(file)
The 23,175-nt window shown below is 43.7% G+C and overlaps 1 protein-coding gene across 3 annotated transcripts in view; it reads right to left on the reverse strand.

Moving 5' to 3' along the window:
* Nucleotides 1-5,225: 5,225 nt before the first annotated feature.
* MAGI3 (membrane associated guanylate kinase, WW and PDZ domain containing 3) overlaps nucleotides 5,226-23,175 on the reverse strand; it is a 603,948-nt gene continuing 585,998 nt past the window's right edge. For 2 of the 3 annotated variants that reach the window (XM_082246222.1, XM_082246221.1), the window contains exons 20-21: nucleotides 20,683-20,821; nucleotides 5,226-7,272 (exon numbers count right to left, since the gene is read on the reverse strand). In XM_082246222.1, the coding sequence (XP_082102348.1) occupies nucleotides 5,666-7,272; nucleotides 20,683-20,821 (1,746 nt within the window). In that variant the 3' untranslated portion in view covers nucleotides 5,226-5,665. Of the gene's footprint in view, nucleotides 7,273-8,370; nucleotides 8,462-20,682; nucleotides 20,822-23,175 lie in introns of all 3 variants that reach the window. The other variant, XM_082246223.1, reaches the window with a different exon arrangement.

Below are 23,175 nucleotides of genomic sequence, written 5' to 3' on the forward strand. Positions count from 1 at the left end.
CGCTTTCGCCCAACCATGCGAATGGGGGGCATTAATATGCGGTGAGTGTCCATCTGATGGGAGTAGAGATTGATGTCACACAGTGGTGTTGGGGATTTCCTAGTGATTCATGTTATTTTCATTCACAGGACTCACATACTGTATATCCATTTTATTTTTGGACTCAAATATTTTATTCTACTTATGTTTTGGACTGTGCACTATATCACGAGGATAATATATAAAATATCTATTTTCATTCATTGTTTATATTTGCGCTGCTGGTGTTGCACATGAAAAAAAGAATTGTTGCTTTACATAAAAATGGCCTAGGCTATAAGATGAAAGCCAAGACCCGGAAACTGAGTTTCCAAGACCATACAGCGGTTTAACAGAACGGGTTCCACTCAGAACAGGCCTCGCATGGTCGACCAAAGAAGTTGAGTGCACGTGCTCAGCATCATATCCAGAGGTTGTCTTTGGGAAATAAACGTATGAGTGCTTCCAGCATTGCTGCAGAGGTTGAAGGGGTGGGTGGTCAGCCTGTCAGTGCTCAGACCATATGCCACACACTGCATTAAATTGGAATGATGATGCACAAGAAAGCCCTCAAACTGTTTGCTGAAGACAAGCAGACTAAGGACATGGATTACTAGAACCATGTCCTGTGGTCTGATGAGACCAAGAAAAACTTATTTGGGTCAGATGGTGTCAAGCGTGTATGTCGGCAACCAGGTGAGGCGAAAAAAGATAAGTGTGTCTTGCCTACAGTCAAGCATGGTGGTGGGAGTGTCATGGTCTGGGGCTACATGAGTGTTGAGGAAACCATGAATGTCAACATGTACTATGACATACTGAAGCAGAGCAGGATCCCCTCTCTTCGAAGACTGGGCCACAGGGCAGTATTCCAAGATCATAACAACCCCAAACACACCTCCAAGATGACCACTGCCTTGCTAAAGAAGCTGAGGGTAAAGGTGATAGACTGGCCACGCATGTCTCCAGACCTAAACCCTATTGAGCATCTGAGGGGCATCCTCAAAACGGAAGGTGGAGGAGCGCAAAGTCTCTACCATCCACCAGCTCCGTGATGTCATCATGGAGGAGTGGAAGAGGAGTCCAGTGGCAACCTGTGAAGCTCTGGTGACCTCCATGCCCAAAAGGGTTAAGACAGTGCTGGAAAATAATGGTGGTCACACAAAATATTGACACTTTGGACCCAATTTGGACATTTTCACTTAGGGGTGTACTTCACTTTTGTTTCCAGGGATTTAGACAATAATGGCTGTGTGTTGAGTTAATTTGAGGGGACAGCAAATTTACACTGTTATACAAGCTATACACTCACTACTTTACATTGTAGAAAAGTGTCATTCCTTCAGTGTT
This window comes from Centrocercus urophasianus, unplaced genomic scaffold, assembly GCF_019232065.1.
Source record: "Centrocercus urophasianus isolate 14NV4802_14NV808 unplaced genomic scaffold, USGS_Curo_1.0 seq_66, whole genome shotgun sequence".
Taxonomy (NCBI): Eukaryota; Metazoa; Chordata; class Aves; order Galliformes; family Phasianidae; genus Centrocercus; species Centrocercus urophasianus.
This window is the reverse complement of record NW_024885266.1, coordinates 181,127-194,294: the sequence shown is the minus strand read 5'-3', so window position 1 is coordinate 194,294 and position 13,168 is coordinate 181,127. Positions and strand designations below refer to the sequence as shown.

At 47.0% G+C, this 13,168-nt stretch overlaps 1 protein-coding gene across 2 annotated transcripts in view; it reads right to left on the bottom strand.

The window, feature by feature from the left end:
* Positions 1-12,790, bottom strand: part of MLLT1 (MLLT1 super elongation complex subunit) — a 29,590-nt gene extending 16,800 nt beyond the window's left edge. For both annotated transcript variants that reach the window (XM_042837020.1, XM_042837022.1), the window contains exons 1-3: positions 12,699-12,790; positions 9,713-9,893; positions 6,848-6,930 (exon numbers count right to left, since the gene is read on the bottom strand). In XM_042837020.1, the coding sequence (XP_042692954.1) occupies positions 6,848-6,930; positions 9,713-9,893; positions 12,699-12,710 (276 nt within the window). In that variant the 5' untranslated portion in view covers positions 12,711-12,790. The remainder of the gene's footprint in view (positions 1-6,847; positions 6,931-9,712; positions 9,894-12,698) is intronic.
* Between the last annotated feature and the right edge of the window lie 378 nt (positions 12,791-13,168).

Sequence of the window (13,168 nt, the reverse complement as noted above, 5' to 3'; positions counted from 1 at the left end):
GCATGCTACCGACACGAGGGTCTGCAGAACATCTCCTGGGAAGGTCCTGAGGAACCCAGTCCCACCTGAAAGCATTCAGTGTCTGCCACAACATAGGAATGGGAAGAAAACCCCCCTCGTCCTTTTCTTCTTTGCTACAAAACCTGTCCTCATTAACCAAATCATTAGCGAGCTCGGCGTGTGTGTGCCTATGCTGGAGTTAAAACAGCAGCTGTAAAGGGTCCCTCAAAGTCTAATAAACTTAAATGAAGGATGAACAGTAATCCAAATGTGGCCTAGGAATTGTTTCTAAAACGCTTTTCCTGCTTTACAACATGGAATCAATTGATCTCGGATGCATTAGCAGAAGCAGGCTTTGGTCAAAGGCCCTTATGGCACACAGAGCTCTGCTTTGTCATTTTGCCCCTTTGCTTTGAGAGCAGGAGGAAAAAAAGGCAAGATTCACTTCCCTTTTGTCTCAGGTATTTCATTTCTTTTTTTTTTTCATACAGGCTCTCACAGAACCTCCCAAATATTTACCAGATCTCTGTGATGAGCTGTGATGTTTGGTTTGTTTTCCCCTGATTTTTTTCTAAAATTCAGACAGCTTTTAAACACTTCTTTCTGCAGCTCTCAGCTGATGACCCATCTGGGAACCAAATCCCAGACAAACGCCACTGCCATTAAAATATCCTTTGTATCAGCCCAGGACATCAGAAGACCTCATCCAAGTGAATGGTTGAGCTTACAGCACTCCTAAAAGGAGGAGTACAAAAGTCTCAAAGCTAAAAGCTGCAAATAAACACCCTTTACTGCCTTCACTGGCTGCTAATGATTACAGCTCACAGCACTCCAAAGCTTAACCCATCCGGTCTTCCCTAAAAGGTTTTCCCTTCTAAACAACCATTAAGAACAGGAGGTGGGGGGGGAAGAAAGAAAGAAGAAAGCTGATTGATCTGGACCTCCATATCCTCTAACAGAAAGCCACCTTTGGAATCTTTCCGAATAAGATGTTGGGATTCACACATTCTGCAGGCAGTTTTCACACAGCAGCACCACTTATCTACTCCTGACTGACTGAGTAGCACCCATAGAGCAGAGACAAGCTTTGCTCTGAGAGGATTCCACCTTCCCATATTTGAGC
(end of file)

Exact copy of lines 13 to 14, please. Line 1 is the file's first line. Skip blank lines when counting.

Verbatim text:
* Positions 1-12,790, bottom strand: part of MLLT1 (MLLT1 super elongation complex subunit) — a 29,590-nt gene extending 16,800 nt beyond the window's left edge. For both annotated transcript variants that reach the window (XM_042837020.1, XM_042837022.1), the window contains exons 1-3: positions 12,699-12,790; positions 9,713-9,893; positions 6,848-6,930 (exon numbers count right to left, since the gene is read on the bottom strand). In XM_042837020.1, the coding sequence (XP_042692954.1) occupies positions 6,848-6,930; positions 9,713-9,893; positions 12,699-12,710 (276 nt within the window). In that variant the 5' untranslated portion in view covers positions 12,711-12,790. The remainder of the gene's footprint in view (positions 1-6,847; positions 6,931-9,712; positions 9,894-12,698) is intronic.
* Between the last annotated feature and the right edge of the window lie 378 nt (positions 12,791-13,168).